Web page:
Here’s something you don’t hear very often: I love the French public transportation system. More specifically, the Ile-de-France public transit system around Paris.
But the strikes, you say. But the constant construction, you add. To which I respond: compared to what I’ve seen, it’s better by leaps and bounds. And it’s much more affordable than any public transit system I had access to before.
I’m from New York City, which means I have a lifelong aversion to driving and will always opt for public transit. In the past 15 years, I’ve also lived in London, Montreal, Washington D.C., and Halifax, Nova Scotia, so I’ve had plenty of opportunity in my 37 years to experience different types of public transportation systems and how well they’re maintained.
Based on these metrics, Ile-de-France’s systems blow me away.
We moved to Saint-Ouen l’Aumone in June, following two blistering years in the UK, because we missed living in a French-speaking area. In the UK, we were first based in Cambridge, then in Hitchin, a town 20 minutes north of London. From Hitchin, a monthly train pass combined with a London Tube/bus ticket cost a whopping £550 per month.
But that wasn’t the worst part. The worst part was spending that egregious amount every month (a full quarter of my post-tax pay cheque), and being forced to stand for the entire journey. Commuters were rammed into train cars at 250% capacity due to the increasing number of people moving into the London burbs and the refusal of the privatised train system to accommodate this change with more frequently running trains.
A lot of the time, the trains weren’t even running.
It wasn’t unusual to stand beneath the departure boards at Kings Cross, desperately searching for a train that was leaving on schedule and that would take me home. Cancellations and delays were par for the course, and often turned my 20-minute commute into an hours-long ordeal.
For £550 a month.
Here in Ile-de-France, I see nothing of the chaos of the UK transit system. Trains run to Paris on a consistent basis, and system-wide shutdowns or delays have not been frequent, even counting the days when rail staff went on strike. The trains are clean, service is frequent, and seating is plentiful.
And after UK prices for transport, the €75 I pay every month for transit in the Paris region feels nothing short of a miracle.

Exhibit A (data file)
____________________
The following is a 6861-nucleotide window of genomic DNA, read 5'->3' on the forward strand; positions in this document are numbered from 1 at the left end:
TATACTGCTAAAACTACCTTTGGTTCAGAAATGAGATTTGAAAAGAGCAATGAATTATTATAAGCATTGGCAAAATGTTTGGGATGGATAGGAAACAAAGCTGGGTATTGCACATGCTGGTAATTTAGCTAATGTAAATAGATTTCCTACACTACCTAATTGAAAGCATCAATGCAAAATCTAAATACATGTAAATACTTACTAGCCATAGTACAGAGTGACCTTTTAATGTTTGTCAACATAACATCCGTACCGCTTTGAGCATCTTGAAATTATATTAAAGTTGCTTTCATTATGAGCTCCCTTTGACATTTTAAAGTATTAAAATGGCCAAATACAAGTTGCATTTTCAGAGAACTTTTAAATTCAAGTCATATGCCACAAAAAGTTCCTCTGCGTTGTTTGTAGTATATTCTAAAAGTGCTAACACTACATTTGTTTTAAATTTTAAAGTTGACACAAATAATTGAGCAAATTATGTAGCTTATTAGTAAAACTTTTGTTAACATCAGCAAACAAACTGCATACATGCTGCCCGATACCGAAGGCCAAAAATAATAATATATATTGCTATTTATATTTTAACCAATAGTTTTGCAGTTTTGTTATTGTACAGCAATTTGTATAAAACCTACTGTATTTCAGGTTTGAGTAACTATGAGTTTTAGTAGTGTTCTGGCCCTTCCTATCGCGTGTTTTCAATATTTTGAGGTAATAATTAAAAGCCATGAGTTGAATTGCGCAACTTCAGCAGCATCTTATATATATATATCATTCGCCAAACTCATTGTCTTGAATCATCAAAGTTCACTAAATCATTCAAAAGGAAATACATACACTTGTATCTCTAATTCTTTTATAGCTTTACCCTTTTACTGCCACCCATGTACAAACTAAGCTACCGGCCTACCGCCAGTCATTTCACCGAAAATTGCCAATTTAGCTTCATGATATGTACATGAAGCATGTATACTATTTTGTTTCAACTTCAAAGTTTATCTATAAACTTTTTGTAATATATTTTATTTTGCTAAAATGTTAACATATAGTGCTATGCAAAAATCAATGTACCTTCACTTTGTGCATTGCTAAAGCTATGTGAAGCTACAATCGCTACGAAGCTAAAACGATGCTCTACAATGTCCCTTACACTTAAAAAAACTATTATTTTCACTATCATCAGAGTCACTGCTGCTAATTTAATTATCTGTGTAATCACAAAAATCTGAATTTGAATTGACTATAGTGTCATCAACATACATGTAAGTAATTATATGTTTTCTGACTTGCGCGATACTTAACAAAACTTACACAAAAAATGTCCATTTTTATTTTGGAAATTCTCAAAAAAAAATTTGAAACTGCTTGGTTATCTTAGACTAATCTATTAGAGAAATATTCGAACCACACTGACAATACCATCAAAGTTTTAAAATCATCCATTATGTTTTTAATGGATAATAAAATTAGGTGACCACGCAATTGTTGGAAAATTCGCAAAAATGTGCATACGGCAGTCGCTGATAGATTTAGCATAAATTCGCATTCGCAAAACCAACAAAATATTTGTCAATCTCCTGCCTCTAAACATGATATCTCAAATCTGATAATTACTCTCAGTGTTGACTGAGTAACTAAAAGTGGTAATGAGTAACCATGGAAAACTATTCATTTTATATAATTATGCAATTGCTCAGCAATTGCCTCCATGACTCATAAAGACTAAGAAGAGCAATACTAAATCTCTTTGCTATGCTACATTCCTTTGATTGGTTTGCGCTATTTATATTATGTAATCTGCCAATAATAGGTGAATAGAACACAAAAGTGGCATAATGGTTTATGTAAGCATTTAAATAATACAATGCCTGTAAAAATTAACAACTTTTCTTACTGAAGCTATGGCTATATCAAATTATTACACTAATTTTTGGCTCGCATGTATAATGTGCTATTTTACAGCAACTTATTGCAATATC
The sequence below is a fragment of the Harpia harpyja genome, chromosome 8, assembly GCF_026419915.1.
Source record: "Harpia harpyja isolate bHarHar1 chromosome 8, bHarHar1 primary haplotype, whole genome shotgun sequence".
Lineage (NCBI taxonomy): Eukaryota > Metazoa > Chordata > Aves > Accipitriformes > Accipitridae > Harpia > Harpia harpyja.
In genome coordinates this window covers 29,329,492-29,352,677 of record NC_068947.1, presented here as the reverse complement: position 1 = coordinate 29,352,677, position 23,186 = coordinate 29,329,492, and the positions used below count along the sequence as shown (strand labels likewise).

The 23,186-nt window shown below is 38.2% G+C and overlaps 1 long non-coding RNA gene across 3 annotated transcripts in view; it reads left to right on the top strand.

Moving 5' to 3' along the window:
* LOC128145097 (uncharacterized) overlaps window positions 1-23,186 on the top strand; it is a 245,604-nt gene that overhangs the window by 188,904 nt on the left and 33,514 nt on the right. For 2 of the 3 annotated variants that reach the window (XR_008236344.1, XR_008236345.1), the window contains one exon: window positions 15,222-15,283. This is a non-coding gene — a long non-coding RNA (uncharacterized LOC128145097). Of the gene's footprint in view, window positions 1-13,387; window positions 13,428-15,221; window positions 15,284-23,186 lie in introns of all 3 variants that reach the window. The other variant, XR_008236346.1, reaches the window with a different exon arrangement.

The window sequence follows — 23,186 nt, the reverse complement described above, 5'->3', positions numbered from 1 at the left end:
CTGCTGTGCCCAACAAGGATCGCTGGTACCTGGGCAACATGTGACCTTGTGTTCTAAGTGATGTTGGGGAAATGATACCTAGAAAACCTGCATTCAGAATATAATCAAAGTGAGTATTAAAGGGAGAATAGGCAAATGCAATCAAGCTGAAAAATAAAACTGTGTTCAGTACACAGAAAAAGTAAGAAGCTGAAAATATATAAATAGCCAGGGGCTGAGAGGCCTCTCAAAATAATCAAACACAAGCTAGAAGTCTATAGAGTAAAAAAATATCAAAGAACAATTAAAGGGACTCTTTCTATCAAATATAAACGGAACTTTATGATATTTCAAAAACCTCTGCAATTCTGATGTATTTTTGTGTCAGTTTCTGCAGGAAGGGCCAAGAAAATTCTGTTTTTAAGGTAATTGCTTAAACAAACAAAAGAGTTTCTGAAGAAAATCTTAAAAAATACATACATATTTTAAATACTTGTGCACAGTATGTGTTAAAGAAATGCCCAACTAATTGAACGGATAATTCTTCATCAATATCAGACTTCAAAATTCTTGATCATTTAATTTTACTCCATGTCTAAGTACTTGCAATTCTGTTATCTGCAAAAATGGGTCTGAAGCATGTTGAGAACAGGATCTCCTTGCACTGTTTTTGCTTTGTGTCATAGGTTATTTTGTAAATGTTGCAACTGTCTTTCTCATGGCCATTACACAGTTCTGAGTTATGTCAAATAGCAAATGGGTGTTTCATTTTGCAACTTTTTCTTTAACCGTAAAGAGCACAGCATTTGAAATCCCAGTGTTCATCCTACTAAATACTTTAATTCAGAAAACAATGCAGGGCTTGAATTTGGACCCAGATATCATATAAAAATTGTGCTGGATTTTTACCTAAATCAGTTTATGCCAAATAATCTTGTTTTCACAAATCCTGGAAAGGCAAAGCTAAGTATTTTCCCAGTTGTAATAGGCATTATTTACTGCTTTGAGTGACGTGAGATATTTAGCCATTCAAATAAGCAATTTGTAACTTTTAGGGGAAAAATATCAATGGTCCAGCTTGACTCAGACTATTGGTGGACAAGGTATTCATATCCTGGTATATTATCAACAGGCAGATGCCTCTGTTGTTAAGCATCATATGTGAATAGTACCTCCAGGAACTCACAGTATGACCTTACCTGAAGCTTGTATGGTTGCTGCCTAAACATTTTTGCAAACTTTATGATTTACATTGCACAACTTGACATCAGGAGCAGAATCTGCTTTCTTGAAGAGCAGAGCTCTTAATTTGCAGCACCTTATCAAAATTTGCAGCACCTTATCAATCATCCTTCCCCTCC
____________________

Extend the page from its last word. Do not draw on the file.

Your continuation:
Caveat: I’m a freelance journalist, so I normally don’t ride the rails at normal commuter times. My partner avoids rush hour traffic by biking 15 minutes to his office every day. It may be easier to view the transit system favourably when you don’t have to contend with rush hour madness.
But when I think of the daily subway chaos in New York, and the continued groaning about train timetables in and around London, I’m confident my conclusion – that the Paris region is in much better shape – is not too far off the mark. Sure, I could do without the weekend travaux and the need to get on a bus when the rail tracks are under construction. Overall, I’m still impressed by the Ile-de-France network.
The benefits of an accessible, functioning and affordable public transit system are clear for commuters. But it goes far beyond those who rely on it to get to work.
For new immigrants, this intricate system of bus and rail provides them a cheap and easy way to explore their new home.
Immigrating is expensive. Much of your electronic devices, from your furniture to your computer accessories, need to be replaced. New furniture needs to be bought. Steep administrative fees, to the immigration officials and to the health department, must be paid.
All these costs mean there’s very little money left over to investigate our new surroundings and find our new favourite places. Ile-de-France’s extensive and low-cost buses and trains help to introduce us to our new home, without draining our finances. And for that I’m profoundly grateful.
To be fair, all transit systems in major metropolitan areas are struggling to manage an influx in riders and the infrastructure decay. But so far, the Paris region’s approach to these, including staggered construction and a low cap on rider fares, has been by far the best.
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